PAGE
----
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Falls Church Virginia Family Law Blog

What can be included in a premarital agreement in Virginia?

Summer is a popular time for weddings across the nation, including right here in Virginia. Soon-to-be spouses may be eager to exchange wedding vows and celebrate the occasion with their loved ones. While their wedding day may have their full attention at this time, it is important that they think of their lives in the future as a married couple. Specifically, they should make sure they are on the same page regarding financial issues. For this reason, some couples choose to execute a premarital agreement, also referred to as a prenuptial agreement, prior to walking down the aisle.

The Code of Virginia ยง20-150 delineates what topics can be included in a premarital agreement. First, a premarital agreement can include language describing each spouse's rights and obligations with regards to both separate and marital property. In addition, a premarital agreement can include clauses about each spouse's right to purchase, sell or otherwise exercise management and control of property. Premarital agreements can also contain language regarding how property will be divided upon divorce or the death of one of the spouses. The issue of spousal support can also be addressed in a premarital agreement.

Property settlement agreements may lead to an amicable divorce

When a couple in Virginia has been married for years or even decades, they will accumulate a lot of property. Some of this property is tangible, such as houses, automobiles, furniture and electronics. And, some of this property is intangible, such as retirement accounts, stocks and bank accounts. Some of a couple's assets will be highly valuable financially, but even assets that are not worth a great amount still may have a great deal of sentimental value.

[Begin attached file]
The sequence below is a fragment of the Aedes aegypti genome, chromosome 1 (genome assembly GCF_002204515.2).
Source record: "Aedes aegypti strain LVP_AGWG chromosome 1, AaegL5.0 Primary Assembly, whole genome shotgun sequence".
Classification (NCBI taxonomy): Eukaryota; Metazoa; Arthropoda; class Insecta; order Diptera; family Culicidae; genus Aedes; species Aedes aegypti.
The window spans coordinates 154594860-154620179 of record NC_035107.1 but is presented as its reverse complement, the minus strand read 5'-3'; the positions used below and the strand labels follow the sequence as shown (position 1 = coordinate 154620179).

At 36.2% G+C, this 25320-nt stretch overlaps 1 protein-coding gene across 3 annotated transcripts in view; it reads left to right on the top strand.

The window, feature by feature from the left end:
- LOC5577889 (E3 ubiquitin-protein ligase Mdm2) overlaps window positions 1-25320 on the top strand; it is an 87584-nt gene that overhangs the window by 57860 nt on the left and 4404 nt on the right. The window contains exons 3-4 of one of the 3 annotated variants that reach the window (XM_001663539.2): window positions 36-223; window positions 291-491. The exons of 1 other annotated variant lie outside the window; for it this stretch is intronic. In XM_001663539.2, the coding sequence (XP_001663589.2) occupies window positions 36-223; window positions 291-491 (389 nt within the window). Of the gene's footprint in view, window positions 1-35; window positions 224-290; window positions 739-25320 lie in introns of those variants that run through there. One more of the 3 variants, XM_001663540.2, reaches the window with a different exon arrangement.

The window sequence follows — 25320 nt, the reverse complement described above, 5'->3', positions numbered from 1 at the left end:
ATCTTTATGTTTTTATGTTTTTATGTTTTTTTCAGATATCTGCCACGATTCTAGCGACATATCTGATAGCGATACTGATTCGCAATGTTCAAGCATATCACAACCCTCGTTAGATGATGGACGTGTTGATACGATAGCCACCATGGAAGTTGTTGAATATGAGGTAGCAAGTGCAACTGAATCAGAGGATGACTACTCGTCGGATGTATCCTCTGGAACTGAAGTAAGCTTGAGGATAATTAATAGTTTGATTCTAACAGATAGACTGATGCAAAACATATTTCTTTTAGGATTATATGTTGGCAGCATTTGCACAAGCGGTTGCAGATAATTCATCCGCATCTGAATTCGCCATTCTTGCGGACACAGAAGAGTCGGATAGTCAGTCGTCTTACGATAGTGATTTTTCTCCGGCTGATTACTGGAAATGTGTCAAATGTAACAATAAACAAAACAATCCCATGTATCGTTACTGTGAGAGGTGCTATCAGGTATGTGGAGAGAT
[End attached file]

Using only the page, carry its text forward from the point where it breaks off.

Therefore, when a married couple decides to divorce, one issue they will face is property division. This can be a touchy and emotional subject. There may be assets that both spouses wish to retain due to their financial worth or sentimental value. Moreover, neither spouse wants to feel short-changed when it comes to property division. Sometimes a couple simply cannot see eye to eye on property division, and must turn to the court to issue a ruling on the matter. However, sometimes the spouses are able to negotiate a voluntary property settlement agreement on their own. That being said, certain requirements must be met for such an agreement to be legally enforceable.

How can co-parenting help children post-divorce?

When parents in Falls Church are going through a divorce, they may feel like their disagreements will never end. The fighting and rancor that led to the end of the marriage can be difficult not just for the spouses, but for their children as well. However, children are resilient and can adjust to a new life post-divorce, especially if their parents are able to co-parent.

Research on the subject of children and divorce, including a two-decade study published in a book titled, "We're Still Family," has shown that approximately 80 percent of children whose parents divorced were still able to thrive. They were able to do well in school, adjust socially and that there was no long-lasting harm on their mental well-being. And, when parents are able to co-parent after a divorce, it can have a beneficial effect on their child.